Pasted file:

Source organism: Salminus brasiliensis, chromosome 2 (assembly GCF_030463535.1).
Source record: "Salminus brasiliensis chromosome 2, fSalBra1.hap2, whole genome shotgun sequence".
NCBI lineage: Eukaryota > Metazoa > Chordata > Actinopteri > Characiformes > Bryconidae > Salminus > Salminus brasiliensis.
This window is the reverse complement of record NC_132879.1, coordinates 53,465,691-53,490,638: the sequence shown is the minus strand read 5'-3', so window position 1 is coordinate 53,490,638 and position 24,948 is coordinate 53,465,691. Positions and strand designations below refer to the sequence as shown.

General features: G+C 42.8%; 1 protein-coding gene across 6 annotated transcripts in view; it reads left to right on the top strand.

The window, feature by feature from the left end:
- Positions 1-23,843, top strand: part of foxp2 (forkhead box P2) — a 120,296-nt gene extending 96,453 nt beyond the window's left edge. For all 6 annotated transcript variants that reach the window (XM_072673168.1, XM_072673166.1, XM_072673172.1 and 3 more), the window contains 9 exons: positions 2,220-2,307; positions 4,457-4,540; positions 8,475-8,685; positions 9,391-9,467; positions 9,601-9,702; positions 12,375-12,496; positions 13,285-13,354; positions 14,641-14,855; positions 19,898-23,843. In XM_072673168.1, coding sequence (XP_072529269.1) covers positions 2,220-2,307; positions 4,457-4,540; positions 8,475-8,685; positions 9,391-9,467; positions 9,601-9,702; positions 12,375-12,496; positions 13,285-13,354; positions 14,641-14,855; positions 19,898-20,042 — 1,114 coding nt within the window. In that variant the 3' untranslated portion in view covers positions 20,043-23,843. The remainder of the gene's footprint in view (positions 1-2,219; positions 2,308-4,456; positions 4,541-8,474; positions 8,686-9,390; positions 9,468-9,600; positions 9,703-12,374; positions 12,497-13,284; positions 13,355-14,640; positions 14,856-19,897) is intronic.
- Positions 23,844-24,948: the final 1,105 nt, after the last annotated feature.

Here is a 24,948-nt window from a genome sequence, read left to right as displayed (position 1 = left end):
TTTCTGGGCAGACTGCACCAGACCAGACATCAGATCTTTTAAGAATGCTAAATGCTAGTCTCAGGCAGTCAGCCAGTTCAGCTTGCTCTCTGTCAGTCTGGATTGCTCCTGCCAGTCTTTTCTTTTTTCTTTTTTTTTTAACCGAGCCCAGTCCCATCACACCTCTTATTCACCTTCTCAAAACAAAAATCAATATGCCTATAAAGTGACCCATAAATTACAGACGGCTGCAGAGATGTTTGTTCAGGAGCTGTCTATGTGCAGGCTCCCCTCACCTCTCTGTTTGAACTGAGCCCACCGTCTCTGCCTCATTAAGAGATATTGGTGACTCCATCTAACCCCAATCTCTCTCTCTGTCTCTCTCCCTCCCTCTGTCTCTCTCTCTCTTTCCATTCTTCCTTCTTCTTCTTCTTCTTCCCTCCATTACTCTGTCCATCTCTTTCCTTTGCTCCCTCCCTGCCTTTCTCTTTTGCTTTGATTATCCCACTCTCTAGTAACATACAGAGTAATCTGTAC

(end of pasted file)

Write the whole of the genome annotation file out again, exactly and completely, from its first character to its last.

Source organism: Salminus brasiliensis, chromosome 2 (assembly GCF_030463535.1).
Source record: "Salminus brasiliensis chromosome 2, fSalBra1.hap2, whole genome shotgun sequence".
NCBI lineage: Eukaryota > Metazoa > Chordata > Actinopteri > Characiformes > Bryconidae > Salminus > Salminus brasiliensis.
This window is the reverse complement of record NC_132879.1, coordinates 53,465,691-53,490,638: the sequence shown is the minus strand read 5'-3', so window position 1 is coordinate 53,490,638 and position 24,948 is coordinate 53,465,691. Positions and strand designations below refer to the sequence as shown.

General features: G+C 42.8%; 1 protein-coding gene across 6 annotated transcripts in view; it reads left to right on the top strand.

The window, feature by feature from the left end:
- Positions 1-23,843, top strand: part of foxp2 (forkhead box P2) — a 120,296-nt gene extending 96,453 nt beyond the window's left edge. For all 6 annotated transcript variants that reach the window (XM_072673168.1, XM_072673166.1, XM_072673172.1 and 3 more), the window contains 9 exons: positions 2,220-2,307; positions 4,457-4,540; positions 8,475-8,685; positions 9,391-9,467; positions 9,601-9,702; positions 12,375-12,496; positions 13,285-13,354; positions 14,641-14,855; positions 19,898-23,843. In XM_072673168.1, coding sequence (XP_072529269.1) covers positions 2,220-2,307; positions 4,457-4,540; positions 8,475-8,685; positions 9,391-9,467; positions 9,601-9,702; positions 12,375-12,496; positions 13,285-13,354; positions 14,641-14,855; positions 19,898-20,042 — 1,114 coding nt within the window. In that variant the 3' untranslated portion in view covers positions 20,043-23,843. The remainder of the gene's footprint in view (positions 1-2,219; positions 2,308-4,456; positions 4,541-8,474; positions 8,686-9,390; positions 9,468-9,600; positions 9,703-12,374; positions 12,497-13,284; positions 13,355-14,640; positions 14,856-19,897) is intronic.
- Positions 23,844-24,948: the final 1,105 nt, after the last annotated feature.

Here is a 24,948-nt window from a genome sequence, read left to right as displayed (position 1 = left end):
TTTCTGGGCAGACTGCACCAGACCAGACATCAGATCTTTTAAGAATGCTAAATGCTAGTCTCAGGCAGTCAGCCAGTTCAGCTTGCTCTCTGTCAGTCTGGATTGCTCCTGCCAGTCTTTTCTTTTTTCTTTTTTTTTTAACCGAGCCCAGTCCCATCACACCTCTTATTCACCTTCTCAAAACAAAAATCAATATGCCTATAAAGTGACCCATAAATTACAGACGGCTGCAGAGATGTTTGTTCAGGAGCTGTCTATGTGCAGGCTCCCCTCACCTCTCTGTTTGAACTGAGCCCACCGTCTCTGCCTCATTAAGAGATATTGGTGACTCCATCTAACCCCAATCTCTCTCTCTGTCTCTCTCCCTCCCTCTGTCTCTCTCTCTCTTTCCATTCTTCCTTCTTCTTCTTCTTCTTCCCTCCATTACTCTGTCCATCTCTTTCCTTTGCTCCCTCCCTGCCTTTCTCTTTTGCTTTGATTATCCCACTCTCTAGTAACATACAGAGTAATCTGTAC